Local and Industry News

Despite the economy, Broadway is doing well. Broadway theaters are reporting minimal dropoffs at the box office this season, and more shows will open this season than in either of the past two seasons.


SoundExchange and the National Association of Broadcasters have reached an agreement on fees paid to artists and labels when their music is streamed over the Internet. The agreement covers streaming by local radio stations or stand-alone Internet stations created by local radio stations, and sets rates through 2015.

The AFM and recording artists have kicked off a campaign in support of the Performance Rights Act. The Act would close a loophole that allows terrestrial radio stations to broadcast music without compensation to the performers. Performers are already compensated when their music is broadcast over satellite radio, cable, or the Internet. Other countries already have provisions for collecting performance royalties when music is broadcast over radio, but cannot distribute those funds to American musicians because the United States lacks a reciprocal performance royalty.


The inter-generational Boynton Beach Regional Symphony has performed its final concert. The orchestra, which has had a three-concert season for the past four years, has become the latest victim of the economy.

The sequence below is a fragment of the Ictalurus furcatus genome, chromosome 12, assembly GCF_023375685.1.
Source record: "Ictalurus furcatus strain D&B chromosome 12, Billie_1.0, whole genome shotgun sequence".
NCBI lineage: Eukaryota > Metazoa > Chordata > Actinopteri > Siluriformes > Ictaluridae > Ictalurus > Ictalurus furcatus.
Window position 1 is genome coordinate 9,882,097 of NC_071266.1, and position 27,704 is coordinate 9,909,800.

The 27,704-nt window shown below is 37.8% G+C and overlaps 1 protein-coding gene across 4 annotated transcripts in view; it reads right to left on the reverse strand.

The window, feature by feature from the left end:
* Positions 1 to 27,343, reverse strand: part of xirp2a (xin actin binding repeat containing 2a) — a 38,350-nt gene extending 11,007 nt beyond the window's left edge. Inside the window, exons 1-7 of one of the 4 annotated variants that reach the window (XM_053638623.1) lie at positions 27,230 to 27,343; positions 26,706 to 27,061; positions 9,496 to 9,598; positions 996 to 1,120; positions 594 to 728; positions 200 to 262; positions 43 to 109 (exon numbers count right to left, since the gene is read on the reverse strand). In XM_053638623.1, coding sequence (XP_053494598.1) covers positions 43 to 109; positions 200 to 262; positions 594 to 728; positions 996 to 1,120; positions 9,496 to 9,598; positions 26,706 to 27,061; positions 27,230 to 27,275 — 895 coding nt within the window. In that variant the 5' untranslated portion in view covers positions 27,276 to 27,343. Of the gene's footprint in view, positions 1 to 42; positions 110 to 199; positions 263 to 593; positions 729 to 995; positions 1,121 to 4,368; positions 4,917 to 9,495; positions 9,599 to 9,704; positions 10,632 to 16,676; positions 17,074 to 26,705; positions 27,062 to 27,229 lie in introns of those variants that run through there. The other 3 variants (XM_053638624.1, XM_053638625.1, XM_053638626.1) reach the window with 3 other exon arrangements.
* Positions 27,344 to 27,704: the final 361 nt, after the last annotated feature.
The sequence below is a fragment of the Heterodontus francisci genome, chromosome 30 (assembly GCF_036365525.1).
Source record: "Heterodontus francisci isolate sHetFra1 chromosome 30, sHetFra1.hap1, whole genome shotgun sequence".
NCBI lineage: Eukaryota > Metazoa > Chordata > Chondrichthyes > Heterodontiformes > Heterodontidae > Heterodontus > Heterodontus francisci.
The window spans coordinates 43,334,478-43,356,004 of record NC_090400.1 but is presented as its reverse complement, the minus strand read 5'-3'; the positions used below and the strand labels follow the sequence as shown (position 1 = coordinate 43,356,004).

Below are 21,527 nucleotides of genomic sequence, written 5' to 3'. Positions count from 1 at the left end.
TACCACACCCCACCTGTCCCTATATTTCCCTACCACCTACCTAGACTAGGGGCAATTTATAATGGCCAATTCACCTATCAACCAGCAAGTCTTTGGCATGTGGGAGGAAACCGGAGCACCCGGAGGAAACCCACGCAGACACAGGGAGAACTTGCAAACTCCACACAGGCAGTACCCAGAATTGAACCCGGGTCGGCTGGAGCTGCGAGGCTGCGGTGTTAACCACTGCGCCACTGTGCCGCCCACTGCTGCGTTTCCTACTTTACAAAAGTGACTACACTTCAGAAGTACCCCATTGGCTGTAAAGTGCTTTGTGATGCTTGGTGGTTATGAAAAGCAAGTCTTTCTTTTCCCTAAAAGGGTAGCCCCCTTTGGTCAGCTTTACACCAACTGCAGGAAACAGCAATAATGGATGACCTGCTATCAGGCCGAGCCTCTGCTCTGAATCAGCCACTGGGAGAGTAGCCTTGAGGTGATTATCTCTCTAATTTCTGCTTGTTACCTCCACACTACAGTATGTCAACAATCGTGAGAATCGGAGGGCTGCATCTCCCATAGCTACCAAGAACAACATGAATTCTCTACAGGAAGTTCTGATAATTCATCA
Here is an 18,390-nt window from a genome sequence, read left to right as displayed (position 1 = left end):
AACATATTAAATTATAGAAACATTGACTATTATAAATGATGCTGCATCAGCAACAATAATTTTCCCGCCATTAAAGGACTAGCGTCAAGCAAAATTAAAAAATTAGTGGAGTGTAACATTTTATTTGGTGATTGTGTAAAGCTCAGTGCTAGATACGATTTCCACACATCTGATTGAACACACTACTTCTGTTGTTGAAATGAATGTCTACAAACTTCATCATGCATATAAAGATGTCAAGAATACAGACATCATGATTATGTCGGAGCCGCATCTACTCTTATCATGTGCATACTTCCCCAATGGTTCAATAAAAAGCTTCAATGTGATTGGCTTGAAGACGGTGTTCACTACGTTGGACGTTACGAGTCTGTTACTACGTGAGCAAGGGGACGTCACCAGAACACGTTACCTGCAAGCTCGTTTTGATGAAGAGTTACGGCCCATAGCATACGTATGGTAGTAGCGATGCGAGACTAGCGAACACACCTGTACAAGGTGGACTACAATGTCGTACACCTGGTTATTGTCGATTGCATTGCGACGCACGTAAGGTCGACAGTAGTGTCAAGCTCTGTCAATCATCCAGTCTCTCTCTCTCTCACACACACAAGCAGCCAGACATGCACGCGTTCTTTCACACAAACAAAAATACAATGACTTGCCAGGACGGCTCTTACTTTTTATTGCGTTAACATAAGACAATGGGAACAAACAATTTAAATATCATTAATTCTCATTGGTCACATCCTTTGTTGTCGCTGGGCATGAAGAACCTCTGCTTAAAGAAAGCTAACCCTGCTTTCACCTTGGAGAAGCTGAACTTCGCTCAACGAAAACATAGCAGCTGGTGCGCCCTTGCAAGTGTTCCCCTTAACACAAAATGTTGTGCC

The Orlando Opera may have performed its last opera. The 51-year old organization, which performs three operas per season and has a $2.7 million budget, must raise $500,000 or be forced to combine forces with another organization or reinvent itself as an opera training company. The Opera, which had been recovering from prior seasons' deficits, has seen its endowment disappear due to the economy.

The Cleveland Orchestra has announced broad cuts to reduce its deficit. Senior management, including Music Director Franz Wesler-Most and Executive Director Gary Hansen, will take pay cuts of ten to twenty percent. The orchestra's endowment has declined by $34 million, or over twenty-five percent, due to the economy, and the Orchestra's pension fund is underfunded by $20 million.



Saw this in their newspaper:

By next fiscal year, the orchestra could see a deficit as large as $7.5 million ... the orchestra also will reduce the number of subscription-season concerts. Details of the 2009-10 season will be announced next week.

Touring also will be reduced, as the orchestra will cancel any concerts projected to be unprofitable. The policy apparently will not affect the orchestra's successful residency activities in Miami.

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